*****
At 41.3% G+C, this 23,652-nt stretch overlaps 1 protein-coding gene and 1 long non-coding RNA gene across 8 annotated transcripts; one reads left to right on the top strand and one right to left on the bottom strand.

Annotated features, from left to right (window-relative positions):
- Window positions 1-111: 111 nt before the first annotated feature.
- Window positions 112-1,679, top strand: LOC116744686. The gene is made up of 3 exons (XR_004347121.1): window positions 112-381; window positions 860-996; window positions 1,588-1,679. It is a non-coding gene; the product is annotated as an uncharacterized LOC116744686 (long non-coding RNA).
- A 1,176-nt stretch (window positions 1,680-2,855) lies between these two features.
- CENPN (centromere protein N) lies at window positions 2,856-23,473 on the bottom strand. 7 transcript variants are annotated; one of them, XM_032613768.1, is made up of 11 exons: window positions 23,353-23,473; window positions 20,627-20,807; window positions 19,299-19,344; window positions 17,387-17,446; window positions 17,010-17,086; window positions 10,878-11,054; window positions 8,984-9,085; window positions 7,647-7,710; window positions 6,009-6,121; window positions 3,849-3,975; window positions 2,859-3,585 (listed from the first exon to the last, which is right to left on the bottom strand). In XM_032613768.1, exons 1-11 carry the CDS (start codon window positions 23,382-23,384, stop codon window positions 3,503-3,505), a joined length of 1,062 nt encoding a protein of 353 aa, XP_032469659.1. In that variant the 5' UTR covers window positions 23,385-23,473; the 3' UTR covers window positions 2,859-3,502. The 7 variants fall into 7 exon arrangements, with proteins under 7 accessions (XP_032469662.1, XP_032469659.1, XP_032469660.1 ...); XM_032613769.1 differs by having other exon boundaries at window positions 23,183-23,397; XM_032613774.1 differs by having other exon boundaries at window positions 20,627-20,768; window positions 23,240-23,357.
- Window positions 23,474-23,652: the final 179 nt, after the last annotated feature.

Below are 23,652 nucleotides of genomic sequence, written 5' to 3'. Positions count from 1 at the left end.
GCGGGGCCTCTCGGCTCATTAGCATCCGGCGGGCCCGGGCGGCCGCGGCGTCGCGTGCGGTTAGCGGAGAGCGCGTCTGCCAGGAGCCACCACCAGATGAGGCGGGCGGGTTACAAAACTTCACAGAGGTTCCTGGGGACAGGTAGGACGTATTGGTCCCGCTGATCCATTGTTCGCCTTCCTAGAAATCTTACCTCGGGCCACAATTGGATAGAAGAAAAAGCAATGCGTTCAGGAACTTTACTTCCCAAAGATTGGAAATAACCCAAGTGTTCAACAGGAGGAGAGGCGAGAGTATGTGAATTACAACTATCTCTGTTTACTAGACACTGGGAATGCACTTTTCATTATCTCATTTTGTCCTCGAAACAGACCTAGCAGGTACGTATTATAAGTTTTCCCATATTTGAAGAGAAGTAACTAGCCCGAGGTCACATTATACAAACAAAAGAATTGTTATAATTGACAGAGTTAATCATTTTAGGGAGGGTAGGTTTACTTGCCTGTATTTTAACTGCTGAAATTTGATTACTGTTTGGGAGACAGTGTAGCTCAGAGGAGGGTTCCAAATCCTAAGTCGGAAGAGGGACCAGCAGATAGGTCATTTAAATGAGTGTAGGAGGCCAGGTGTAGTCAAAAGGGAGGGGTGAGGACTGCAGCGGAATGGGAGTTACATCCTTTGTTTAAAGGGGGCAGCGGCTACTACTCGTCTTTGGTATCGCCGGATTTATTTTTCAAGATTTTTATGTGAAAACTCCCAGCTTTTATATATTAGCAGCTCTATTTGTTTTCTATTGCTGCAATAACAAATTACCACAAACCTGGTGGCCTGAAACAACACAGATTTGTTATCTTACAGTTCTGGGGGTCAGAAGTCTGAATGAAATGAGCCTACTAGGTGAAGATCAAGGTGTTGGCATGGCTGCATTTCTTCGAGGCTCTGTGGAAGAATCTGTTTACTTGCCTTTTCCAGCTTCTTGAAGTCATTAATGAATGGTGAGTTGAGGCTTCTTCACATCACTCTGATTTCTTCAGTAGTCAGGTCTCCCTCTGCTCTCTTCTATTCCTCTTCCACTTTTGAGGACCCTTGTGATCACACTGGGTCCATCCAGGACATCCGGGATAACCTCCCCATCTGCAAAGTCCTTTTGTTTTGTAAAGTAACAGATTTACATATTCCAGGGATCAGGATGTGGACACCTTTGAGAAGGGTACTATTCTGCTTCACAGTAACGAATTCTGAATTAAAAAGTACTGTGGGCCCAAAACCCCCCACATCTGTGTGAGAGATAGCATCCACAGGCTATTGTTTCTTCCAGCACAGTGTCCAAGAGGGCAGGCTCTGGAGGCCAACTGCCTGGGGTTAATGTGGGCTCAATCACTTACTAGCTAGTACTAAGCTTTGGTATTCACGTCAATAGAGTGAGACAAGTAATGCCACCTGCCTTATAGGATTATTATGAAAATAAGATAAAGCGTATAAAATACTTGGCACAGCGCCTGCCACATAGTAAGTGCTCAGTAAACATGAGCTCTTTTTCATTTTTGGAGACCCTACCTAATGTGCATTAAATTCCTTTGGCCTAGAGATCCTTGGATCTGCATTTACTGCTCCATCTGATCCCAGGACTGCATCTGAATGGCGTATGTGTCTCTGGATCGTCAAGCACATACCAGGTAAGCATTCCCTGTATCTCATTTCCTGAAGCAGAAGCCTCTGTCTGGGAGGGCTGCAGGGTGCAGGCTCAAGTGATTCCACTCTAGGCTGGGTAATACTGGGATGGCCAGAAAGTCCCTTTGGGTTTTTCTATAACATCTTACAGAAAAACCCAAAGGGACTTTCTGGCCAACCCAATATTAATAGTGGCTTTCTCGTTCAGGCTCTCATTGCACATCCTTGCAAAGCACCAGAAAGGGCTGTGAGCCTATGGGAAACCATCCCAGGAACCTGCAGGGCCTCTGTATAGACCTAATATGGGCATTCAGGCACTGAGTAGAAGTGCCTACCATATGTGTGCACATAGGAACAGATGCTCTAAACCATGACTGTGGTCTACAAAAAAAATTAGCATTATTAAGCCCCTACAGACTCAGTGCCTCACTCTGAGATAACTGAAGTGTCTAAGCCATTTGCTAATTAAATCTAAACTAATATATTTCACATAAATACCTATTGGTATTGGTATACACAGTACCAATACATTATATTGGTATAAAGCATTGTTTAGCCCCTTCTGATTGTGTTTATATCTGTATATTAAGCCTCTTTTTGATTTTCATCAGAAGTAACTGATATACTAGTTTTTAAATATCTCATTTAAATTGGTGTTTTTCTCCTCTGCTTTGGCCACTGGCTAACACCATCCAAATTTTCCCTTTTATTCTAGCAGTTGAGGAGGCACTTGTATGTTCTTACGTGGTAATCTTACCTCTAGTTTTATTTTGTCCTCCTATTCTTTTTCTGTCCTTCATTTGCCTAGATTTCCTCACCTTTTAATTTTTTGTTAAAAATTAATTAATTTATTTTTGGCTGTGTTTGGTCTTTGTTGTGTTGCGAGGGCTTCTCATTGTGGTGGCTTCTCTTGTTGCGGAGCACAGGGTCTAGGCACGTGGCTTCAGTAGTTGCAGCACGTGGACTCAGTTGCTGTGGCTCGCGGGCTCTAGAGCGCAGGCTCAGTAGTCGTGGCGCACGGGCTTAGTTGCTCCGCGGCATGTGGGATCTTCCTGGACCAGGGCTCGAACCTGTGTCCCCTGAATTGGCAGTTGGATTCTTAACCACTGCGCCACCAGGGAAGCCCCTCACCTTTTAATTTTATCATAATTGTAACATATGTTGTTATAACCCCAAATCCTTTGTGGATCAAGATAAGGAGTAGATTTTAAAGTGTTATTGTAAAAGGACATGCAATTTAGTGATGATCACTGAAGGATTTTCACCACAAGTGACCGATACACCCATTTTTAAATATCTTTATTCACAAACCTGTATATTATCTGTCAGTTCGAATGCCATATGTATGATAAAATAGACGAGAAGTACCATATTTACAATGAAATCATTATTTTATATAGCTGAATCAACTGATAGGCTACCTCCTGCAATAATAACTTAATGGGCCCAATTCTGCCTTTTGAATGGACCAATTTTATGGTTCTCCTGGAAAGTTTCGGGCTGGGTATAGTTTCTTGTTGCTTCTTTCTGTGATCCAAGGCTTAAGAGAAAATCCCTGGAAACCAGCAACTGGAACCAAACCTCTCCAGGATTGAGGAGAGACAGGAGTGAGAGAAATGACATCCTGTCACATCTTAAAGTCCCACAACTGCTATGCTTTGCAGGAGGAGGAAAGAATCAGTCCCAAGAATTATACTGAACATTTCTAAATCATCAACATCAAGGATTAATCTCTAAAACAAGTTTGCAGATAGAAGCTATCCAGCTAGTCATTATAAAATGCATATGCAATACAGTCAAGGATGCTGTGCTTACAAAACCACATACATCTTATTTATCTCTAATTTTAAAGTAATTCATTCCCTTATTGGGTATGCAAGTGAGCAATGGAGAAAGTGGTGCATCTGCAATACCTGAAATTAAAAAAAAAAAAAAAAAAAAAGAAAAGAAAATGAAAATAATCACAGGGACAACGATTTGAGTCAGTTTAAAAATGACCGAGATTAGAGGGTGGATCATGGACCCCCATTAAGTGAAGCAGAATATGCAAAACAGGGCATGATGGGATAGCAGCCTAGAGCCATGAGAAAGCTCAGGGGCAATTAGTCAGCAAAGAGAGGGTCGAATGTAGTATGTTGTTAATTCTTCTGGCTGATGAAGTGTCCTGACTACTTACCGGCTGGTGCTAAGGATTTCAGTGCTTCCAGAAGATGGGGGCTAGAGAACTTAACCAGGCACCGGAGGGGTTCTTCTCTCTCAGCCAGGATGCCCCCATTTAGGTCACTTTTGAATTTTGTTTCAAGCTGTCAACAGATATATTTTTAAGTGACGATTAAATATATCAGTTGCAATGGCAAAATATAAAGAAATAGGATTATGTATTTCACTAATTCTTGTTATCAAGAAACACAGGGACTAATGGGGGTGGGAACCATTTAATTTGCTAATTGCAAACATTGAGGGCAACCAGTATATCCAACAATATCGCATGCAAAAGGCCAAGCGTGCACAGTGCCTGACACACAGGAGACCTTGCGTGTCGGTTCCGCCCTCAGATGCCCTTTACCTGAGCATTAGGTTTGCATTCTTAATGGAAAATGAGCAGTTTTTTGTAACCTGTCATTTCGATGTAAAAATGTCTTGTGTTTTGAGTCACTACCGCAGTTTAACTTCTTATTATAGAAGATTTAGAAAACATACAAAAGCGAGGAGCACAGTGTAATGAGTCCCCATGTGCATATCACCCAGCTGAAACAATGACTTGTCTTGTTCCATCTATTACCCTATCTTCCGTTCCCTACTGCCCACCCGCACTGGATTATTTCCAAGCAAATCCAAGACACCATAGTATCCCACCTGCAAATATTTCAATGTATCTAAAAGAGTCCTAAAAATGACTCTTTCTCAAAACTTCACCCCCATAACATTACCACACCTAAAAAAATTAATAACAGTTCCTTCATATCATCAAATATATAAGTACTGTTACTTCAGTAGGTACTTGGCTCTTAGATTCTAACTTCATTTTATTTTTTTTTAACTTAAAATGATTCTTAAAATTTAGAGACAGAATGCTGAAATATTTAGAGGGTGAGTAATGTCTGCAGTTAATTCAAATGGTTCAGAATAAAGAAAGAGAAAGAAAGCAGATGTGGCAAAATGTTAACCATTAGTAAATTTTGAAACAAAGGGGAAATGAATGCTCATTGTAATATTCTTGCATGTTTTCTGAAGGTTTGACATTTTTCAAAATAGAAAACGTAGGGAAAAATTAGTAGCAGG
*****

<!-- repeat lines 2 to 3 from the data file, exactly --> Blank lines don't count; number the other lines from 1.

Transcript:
Annotated features, from left to right (window-relative positions):
- Window positions 1-111: 111 nt before the first annotated feature.